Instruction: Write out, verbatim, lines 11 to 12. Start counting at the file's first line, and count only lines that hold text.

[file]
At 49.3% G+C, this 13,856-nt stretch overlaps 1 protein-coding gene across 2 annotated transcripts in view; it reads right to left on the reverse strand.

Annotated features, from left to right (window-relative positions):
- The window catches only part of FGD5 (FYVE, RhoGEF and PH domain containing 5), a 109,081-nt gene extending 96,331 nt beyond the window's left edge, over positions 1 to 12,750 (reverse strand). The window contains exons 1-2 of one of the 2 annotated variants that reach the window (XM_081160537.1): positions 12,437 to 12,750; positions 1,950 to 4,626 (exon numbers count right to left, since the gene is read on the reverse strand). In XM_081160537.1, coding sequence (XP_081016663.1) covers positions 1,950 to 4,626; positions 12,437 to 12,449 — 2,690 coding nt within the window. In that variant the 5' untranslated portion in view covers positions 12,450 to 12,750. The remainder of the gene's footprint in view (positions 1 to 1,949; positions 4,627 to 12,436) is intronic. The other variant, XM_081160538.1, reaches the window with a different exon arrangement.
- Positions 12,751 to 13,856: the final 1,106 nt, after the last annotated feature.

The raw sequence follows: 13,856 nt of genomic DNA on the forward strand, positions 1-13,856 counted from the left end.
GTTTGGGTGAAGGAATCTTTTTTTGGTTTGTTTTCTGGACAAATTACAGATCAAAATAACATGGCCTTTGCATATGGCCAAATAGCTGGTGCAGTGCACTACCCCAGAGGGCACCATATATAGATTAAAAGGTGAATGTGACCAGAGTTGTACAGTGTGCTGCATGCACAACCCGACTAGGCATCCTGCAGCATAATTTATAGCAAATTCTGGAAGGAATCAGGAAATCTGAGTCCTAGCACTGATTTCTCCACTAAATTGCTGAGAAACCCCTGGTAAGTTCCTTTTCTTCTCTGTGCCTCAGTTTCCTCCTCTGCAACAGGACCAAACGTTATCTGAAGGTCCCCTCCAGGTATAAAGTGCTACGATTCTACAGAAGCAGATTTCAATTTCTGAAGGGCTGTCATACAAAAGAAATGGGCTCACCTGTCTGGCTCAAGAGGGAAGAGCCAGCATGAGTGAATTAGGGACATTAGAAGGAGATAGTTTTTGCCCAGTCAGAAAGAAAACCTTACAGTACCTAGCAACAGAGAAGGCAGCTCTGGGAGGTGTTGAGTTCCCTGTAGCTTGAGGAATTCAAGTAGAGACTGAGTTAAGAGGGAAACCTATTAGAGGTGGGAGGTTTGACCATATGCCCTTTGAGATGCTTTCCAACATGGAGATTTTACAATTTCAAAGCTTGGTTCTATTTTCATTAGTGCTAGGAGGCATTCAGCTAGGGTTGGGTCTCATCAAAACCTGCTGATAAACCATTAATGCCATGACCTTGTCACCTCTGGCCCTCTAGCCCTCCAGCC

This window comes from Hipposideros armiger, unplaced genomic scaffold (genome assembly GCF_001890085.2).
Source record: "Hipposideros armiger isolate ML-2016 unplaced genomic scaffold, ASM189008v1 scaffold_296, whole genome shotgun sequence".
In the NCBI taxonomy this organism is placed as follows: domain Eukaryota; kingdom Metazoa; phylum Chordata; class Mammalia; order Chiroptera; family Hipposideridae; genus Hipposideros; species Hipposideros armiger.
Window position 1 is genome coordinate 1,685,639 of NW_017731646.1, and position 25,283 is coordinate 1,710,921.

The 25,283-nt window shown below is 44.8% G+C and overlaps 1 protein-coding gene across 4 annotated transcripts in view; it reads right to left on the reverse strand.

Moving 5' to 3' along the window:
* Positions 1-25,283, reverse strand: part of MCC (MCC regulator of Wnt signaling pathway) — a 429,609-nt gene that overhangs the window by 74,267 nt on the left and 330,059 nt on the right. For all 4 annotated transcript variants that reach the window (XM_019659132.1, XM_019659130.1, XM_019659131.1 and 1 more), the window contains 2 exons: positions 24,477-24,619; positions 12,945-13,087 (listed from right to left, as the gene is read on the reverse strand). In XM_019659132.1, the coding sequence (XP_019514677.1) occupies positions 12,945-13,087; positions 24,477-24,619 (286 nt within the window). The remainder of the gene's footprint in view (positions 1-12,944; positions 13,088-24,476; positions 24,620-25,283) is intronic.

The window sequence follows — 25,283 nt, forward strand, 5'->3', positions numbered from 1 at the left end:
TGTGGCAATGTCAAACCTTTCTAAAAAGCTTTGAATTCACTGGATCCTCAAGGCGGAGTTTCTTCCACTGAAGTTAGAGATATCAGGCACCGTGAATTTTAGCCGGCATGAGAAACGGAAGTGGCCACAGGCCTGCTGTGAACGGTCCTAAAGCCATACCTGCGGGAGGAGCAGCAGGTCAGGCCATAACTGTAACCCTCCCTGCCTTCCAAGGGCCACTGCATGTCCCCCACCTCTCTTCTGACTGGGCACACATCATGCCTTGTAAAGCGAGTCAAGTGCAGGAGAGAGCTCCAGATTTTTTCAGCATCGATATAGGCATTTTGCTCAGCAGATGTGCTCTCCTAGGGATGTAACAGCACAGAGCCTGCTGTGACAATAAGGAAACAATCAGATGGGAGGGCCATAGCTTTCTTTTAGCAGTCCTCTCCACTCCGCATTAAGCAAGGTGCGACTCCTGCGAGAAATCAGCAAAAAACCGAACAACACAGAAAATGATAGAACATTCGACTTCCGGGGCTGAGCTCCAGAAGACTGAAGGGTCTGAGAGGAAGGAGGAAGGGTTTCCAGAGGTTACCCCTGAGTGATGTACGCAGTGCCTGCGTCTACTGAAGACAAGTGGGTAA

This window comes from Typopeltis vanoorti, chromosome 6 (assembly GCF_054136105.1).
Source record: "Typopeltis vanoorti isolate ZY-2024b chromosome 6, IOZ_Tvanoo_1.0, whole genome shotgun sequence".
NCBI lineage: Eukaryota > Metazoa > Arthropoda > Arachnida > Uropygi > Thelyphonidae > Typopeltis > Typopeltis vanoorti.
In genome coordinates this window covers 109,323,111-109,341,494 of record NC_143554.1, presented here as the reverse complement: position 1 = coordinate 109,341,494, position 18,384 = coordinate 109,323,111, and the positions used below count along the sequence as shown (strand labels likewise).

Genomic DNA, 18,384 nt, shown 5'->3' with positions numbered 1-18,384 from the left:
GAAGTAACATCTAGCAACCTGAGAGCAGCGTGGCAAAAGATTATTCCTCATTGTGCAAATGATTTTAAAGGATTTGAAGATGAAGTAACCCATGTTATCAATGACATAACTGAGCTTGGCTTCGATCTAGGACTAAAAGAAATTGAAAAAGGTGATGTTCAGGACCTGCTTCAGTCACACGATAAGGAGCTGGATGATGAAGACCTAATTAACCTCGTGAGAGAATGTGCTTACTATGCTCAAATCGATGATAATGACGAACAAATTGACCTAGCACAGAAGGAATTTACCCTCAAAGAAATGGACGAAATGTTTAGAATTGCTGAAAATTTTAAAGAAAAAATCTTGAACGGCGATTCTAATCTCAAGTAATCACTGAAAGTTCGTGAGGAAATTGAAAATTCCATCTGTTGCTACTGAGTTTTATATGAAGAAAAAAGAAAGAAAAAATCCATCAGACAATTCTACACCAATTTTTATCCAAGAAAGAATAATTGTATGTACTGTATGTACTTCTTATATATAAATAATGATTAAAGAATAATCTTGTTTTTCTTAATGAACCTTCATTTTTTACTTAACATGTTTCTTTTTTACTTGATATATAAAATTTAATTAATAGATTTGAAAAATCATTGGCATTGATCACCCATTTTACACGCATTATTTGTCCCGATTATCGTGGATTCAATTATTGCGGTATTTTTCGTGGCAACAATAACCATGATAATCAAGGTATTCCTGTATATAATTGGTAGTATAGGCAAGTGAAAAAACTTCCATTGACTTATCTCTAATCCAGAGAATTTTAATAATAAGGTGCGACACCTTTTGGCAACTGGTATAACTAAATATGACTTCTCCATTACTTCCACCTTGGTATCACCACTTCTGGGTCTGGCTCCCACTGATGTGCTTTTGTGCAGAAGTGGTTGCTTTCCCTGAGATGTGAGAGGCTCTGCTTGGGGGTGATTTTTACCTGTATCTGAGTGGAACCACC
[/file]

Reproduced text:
The 25,283-nt window shown below is 44.8% G+C and overlaps 1 protein-coding gene across 4 annotated transcripts in view; it reads right to left on the reverse strand.

Moving 5' to 3' along the window: